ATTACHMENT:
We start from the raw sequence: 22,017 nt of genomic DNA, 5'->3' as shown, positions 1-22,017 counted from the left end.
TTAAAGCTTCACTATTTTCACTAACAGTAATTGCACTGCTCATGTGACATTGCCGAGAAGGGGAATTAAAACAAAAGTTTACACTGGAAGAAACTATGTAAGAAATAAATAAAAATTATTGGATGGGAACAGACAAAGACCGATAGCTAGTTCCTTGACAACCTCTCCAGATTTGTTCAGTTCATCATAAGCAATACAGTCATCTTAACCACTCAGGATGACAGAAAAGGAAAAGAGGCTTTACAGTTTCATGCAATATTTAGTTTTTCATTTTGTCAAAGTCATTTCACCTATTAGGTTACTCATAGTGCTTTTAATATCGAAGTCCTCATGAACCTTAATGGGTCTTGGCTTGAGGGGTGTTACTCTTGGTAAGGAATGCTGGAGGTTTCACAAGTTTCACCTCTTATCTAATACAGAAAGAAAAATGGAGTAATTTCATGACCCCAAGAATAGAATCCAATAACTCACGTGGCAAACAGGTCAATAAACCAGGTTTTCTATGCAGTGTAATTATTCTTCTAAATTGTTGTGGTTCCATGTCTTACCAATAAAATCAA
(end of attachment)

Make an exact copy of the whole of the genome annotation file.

We start from the raw sequence: 22,017 nt of genomic DNA, 5'->3' as shown, positions 1-22,017 counted from the left end.
TTAAAGCTTCACTATTTTCACTAACAGTAATTGCACTGCTCATGTGACATTGCCGAGAAGGGGAATTAAAACAAAAGTTTACACTGGAAGAAACTATGTAAGAAATAAATAAAAATTATTGGATGGGAACAGACAAAGACCGATAGCTAGTTCCTTGACAACCTCTCCAGATTTGTTCAGTTCATCATAAGCAATACAGTCATCTTAACCACTCAGGATGACAGAAAAGGAAAAGAGGCTTTACAGTTTCATGCAATATTTAGTTTTTCATTTTGTCAAAGTCATTTCACCTATTAGGTTACTCATAGTGCTTTTAATATCGAAGTCCTCATGAACCTTAATGGGTCTTGGCTTGAGGGGTGTTACTCTTGGTAAGGAATGCTGGAGGTTTCACAAGTTTCACCTCTTATCTAATACAGAAAGAAAAATGGAGTAATTTCATGACCCCAAGAATAGAATCCAATAACTCACGTGGCAAACAGGTCAATAAACCAGGTTTTCTATGCAGTGTAATTATTCTTCTAAATTGTTGTGGTTCCATGTCTTACCAATAAAATCAA